The old Sanskrit name for Sumatra was “Swarna Dwipa” meaning “Isle of Gold”. However, this name, which is traceable to ancient gold mines, is less convincible when referring to it’s coffee. Why? Sumatra produces mainly Robusta. But Arabica is growing…
Coffee cherries in volcanic Lake Toba, Sumatra. Sumatra wild vist is dominated by forest topped mountains and swamp plains.
What’s the History Behind Sumatra?
Coffee was first introduced by Dutch colonialists in late 1600’s under the guidance of the East India Trading Company. As Europe’s thirst for coffee grew, so too did it’s significance to Indonesian trade. However, Sumatra’s coffee story is far from smooth.
The region of Aceh has seen civil unrest since the 1970s, most notably the Guerilla activity of “Free Aceh” separatist movement. In order to escape this unrest, farmers fled and the coffee plantations detiorated.
A key turning point for Sumatran coffee production was the 2004 Boxing Day Tsunami. How could a Tsunami a turning point? It internationally spotlighted the tsunami-swept Aceh as a region of civil unrest, which brought relative peace to the area and allowed farmers to revitalize their farms. Sumatran farmers now exploit their volcanic landscape and rich coffee heritage to cultivate sumptuous, buttery Arabica coffees.
Proud owner of a traditional Sumatran coffee mill.
Story Behind the Urban Roast Sumatra Jajong?
It all starts with immigration… How? Jajong village, established in the 1980s, is the outcome of a transmigration program which aimed to reduce population pressure on the island of Java. The settlers, with the support of neighboring Gayonese famers, produced Arabica coffee due to the favorable tropical-rainforest climate.
The “Jajong village” cooperative of 25 farmers (part of the wider 554 member Gayo Megah Berseri cooperative) cultivate a semi-washed bourbon at 1600-1800m. The organic coffee bushes, nestled on 1 hectare plots, grow amongst chilies, cabbages and red beans. Once harvested, Gayo and Javanese civil-war widows hand-sorting the beans. Coffee ensures them and the farmers a livelihood.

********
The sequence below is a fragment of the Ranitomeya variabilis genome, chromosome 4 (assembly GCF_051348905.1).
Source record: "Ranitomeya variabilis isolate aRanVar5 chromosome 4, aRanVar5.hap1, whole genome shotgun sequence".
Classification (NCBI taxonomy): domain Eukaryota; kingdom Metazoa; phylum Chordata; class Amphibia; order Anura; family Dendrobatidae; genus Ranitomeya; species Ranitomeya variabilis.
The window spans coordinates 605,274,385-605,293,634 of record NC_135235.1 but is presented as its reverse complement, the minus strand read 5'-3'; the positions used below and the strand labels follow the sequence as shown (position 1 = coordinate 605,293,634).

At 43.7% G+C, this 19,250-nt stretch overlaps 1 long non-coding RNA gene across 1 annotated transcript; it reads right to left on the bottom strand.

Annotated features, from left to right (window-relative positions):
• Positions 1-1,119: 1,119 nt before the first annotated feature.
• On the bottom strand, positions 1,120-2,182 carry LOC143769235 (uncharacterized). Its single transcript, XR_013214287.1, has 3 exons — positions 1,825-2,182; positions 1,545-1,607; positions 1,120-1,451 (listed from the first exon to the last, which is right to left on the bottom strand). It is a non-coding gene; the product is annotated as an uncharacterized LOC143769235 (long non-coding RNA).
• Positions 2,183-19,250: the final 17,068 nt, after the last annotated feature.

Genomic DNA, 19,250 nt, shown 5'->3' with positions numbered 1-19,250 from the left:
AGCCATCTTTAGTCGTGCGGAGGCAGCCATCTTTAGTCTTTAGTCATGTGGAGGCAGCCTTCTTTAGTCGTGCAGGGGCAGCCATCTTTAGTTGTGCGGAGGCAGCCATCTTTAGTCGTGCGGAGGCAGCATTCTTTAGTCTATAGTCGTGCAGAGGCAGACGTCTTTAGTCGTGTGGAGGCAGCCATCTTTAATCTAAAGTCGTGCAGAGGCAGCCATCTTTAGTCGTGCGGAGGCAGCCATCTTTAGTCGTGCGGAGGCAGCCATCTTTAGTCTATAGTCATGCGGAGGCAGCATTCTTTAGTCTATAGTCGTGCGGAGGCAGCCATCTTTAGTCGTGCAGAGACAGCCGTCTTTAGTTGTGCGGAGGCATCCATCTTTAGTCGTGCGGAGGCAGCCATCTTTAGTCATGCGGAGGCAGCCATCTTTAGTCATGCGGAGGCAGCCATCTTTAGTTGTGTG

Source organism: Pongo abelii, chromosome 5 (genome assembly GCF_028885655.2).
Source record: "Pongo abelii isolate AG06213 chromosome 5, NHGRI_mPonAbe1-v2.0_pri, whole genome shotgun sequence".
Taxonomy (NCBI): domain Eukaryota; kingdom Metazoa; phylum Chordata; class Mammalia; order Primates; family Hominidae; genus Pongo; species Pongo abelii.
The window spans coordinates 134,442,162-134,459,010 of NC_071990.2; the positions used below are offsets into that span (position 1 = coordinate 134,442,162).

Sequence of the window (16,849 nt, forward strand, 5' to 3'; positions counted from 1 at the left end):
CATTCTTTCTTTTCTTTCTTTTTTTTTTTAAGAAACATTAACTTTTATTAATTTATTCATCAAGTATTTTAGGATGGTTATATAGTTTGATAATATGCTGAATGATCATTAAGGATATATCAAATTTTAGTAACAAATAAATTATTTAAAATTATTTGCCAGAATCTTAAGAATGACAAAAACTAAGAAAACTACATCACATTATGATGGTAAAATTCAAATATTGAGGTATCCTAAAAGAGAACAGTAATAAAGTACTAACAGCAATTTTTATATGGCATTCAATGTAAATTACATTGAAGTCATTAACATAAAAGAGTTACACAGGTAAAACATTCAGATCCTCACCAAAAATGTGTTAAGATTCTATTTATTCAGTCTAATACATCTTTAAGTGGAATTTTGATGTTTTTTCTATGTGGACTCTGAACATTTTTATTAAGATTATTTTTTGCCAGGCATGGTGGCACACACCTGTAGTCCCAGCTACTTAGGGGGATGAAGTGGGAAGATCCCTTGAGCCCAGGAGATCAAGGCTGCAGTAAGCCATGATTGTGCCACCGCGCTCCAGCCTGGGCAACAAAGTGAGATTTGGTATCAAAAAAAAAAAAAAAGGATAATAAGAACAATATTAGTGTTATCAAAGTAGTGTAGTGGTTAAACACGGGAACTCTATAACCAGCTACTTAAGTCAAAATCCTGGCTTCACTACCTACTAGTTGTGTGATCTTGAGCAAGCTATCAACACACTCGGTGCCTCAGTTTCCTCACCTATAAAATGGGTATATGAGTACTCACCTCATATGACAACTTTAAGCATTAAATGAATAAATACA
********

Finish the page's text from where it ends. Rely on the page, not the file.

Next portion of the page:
So How Does It Taste?
This is a simple coffee to define. It’s heavy and (almost) syrupy. As I slurped on the coffee I could taste two things – intense dark chocolate and subtle walnut undertones. It’s characterised by deep chocolate notes and a heavy lingering aftertaste. The medium/dark roasted coffee has an earthy lasting aftertaste which loiters on the pallet all day.
This rounded coffee is perfect for those who enjoy an intense mouth feel and dislike acidic floral/fruity notes in their cup. Personally, I found this coffee slightly bitter, so I added a dash of milk and let it cool. This rounded off the coffee and a lighter nutty, milk chocolate sweetness emerged.
Freshly pulped Sumatran.
How Did I Brew It?
What method? Inverted AeroPress (with Tim Wendelboe metal filter)
How much? 17g coffee, 250g water (30 secs off the boil)
Brew time? 2.30
Grind? Coarse (between filter and french press)
The Recipe (Inspired by Roast Central)
1. First a bloom, 50g water. Stir slightly to ensure all grounds are saturated.
2. At 0:30 – fill up AeroPress to top (circular/spiralling inwards) .
3.Wait until 2.30, then re-vert the AeroPress and “press”. 30 second slow & steady press.
Want to learn more about Sumatra? How the organic cooperative farmers live? See the clip below.
Perfect Daily Grind.